What is a learning impairment?

The term learning impairment generally refers to difficulty experienced by children (or adults) in one or more learning areas, which reduces the learner’s ability to realise his or her potential. It is often referred to as a “hidden handicap” and affects between 15 and 25% of children, regardless of culture, race, gender, or class. The learning impaired child generally performs poorly at school because he or she has difficulty in acquiring, storing, retrieving or expressing information. A learning impairment most frequently manifests in the academic areas of reading, writing and mathematics as well as such functions as attention, concentration, reasoning, memory functions, oral communication and so forth. An inability to pay attention, hyperactivity, and/or impulsivity, may suggest the possible presence of a learning impairment.

What is the cause of a learning impairment?

A primary learning impairment is often genetically determined and frequently results from a specific neurological dysfunction. Learning backlogs may also be caused by external factors, such as environmental deprivation, emotional problems and so on, but in such cases the learning disability would not be primary.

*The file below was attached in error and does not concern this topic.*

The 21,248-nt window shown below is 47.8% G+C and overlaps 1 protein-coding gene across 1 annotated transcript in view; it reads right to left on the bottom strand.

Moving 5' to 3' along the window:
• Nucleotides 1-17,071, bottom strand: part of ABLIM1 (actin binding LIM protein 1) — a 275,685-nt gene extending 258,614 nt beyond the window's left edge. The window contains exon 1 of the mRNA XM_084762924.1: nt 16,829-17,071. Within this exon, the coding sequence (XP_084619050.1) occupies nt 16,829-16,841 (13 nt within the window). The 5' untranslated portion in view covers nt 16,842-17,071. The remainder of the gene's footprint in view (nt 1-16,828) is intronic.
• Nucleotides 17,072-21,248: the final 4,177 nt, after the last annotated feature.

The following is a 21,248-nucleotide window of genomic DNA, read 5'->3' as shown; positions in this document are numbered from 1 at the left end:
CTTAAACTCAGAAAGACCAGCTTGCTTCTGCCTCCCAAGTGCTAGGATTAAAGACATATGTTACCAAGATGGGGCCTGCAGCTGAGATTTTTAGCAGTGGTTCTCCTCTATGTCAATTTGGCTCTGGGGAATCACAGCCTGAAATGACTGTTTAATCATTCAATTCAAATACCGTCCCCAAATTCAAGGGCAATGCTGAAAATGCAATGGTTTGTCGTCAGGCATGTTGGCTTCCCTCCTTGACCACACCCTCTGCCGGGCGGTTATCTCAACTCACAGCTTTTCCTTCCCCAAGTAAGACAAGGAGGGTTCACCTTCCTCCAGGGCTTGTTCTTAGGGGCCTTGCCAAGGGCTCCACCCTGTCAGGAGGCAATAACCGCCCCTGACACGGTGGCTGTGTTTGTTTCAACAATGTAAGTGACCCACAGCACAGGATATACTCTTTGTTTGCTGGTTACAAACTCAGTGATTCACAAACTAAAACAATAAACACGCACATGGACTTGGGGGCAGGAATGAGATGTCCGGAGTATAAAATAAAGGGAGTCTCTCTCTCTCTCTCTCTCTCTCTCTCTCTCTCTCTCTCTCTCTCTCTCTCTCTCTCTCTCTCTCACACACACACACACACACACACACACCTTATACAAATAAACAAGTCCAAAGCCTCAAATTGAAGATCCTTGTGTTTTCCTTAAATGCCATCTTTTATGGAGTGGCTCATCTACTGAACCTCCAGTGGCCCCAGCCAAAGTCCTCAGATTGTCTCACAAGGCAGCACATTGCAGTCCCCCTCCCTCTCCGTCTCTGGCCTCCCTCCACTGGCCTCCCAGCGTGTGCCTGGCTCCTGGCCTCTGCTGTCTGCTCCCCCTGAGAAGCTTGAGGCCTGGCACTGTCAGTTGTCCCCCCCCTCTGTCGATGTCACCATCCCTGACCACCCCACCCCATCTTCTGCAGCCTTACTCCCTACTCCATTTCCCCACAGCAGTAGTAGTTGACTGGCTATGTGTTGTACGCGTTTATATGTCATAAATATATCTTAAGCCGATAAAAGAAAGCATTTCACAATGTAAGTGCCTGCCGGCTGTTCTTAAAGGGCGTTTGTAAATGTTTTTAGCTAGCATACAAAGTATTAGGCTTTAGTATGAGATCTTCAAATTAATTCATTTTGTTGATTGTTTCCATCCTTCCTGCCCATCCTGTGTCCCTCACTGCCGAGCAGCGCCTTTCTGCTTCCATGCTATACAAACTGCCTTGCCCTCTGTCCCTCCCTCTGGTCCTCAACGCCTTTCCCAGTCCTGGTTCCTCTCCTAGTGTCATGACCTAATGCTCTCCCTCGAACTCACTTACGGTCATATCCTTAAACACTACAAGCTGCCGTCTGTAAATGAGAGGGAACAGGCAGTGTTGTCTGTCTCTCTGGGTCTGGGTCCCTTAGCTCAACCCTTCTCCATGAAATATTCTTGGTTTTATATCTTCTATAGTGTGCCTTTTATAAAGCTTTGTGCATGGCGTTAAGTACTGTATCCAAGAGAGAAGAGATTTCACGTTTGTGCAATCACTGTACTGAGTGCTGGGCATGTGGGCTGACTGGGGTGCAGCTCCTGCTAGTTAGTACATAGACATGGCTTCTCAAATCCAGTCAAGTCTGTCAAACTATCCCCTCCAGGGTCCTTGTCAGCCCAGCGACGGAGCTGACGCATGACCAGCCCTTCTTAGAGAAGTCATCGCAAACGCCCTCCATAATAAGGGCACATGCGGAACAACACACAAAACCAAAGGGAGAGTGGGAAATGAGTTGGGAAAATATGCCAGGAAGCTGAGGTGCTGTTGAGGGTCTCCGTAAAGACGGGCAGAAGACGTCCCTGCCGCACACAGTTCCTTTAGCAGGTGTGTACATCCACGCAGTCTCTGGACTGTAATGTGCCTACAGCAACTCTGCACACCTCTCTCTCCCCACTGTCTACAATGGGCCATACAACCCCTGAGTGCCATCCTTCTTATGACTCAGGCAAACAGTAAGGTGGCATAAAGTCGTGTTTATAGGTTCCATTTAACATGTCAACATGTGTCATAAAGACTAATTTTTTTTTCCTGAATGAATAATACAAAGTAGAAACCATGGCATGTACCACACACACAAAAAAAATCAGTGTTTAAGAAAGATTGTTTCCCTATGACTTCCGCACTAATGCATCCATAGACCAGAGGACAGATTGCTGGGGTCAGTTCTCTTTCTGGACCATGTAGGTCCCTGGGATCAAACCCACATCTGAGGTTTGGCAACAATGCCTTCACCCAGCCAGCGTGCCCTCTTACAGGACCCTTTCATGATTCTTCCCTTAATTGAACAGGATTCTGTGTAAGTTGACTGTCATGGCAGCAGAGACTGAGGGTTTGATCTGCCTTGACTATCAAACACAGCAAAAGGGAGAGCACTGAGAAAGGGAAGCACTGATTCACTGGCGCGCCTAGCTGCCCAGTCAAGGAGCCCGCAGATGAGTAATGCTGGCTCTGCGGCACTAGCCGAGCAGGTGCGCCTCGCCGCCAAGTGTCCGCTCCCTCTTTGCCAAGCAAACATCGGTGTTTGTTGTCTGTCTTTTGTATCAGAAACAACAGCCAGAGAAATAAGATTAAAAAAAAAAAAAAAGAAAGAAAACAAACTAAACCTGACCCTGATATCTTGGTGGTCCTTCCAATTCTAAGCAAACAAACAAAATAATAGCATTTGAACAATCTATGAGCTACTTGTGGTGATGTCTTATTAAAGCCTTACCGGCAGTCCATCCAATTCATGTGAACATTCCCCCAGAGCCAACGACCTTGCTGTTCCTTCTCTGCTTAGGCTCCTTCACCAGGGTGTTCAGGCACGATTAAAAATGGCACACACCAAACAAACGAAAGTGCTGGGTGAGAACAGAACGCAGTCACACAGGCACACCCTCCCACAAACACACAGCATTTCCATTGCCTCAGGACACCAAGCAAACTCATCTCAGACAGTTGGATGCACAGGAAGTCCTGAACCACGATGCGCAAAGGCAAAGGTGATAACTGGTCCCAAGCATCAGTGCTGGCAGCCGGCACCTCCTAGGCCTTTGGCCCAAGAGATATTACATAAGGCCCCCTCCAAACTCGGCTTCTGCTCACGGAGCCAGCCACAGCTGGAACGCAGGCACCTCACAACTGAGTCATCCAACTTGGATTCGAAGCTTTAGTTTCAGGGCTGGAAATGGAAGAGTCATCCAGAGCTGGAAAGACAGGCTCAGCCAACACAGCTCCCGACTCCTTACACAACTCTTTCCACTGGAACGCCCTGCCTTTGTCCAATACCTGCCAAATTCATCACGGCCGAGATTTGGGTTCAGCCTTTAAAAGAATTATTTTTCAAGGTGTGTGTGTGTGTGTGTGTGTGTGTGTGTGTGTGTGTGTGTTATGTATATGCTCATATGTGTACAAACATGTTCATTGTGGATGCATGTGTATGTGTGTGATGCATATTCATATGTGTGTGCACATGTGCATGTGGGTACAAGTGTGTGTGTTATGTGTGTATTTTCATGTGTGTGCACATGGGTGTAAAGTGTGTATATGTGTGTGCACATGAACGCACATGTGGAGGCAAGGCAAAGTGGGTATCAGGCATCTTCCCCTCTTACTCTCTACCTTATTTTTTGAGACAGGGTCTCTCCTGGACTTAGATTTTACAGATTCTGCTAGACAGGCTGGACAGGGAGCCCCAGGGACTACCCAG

What are the future prospects of a learner matriculating from the School of Achievement?

Prospects are similar to those of any other learner who has passed Grade 12 with standard grade subjects.

What type of behaviour is characteristic of a learner with a learning impairment?

One or more of the following symptoms may indicate as possible learning impairment:

Which learners does the School of Achievement accommodate?

Only learners in grade 1 to 12 experiencing a barrier to learning and development (specifically learning impaired) are accommodated – subject to the availability of places. Grade 1 learners are only accepted from the year in which they are of compulsory school going age; again subject to the availability of places.

Many learners who could benefit from the professional multidisciplinary team approach at the school unfortunately go unnoticed. Often the below average performance of these children at school and their demanding behaviour at home hide a learning impairment, which is frequently not recognised. As a consequence they are often negatively labelled, which places further, major hurdles in their way and prevent them from achieving their academic and social potential.

The presence of one or more of the following symptoms will facilitate a decision regarding the child's status as a candidate or not:

What is the procedure to be followed when applying for placement at the School of Achievement?

Please click for more information on applying for placement at the School of Achievement.

What type of assistance can the School of Achievement offer learning impaired learners?

The school offers a range of professional support services which typically include occupational, speech, and psychological support for the learning process.
It offers :

Additional support for learners who experience specific learning needs: